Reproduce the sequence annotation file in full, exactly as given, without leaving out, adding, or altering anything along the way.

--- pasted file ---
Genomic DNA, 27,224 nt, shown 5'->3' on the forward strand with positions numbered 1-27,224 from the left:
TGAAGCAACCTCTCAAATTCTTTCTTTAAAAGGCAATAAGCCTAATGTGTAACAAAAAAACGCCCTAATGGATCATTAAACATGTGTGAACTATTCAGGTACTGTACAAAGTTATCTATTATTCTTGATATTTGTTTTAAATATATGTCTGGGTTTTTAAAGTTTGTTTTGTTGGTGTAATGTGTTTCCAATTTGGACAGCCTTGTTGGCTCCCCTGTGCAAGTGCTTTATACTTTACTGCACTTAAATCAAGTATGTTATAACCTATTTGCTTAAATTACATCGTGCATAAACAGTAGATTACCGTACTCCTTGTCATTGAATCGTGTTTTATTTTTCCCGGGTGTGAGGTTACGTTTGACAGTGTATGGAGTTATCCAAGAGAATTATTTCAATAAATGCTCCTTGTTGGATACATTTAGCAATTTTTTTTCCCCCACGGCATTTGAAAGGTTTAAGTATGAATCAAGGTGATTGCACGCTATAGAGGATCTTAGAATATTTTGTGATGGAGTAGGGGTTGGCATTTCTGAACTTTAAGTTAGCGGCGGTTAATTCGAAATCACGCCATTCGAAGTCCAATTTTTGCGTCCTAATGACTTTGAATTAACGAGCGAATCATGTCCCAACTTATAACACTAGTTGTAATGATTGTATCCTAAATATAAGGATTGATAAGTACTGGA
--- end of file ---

Genomic DNA, 27,224 nt, shown 5'->3' on the forward strand with positions numbered 1-27,224 from the left:
TGAAGCAACCTCTCAAATTCTTTCTTTAAAAGGCAATAAGCCTAATGTGTAACAAAAAAACGCCCTAATGGATCATTAAACATGTGTGAACTATTCAGGTACTGTACAAAGTTATCTATTATTCTTGATATTTGTTTTAAATATATGTCTGGGTTTTTAAAGTTTGTTTTGTTGGTGTAATGTGTTTCCAATTTGGACAGCCTTGTTGGCTCCCCTGTGCAAGTGCTTTATACTTTACTGCACTTAAATCAAGTATGTTATAACCTATTTGCTTAAATTACATCGTGCATAAACAGTAGATTACCGTACTCCTTGTCATTGAATCGTGTTTTATTTTTCCCGGGTGTGAGGTTACGTTTGACAGTGTATGGAGTTATCCAAGAGAATTATTTCAATAAATGCTCCTTGTTGGATACATTTAGCAATTTTTTTTCCCCCACGGCATTTGAAAGGTTTAAGTATGAATCAAGGTGATTGCACGCTATAGAGGATCTTAGAATATTTTGTGATGGAGTAGGGGTTGGCATTTCTGAACTTTAAGTTAGCGGCGGTTAATTCGAAATCACGCCATTCGAAGTCCAATTTTTGCGTCCTAATGACTTTGAATTAACGAGCGAATCATGTCCCAACTTATAACACTAGTTGTAATGATTGTATCCTAAATATAAGGATTGATAAGTACTGGA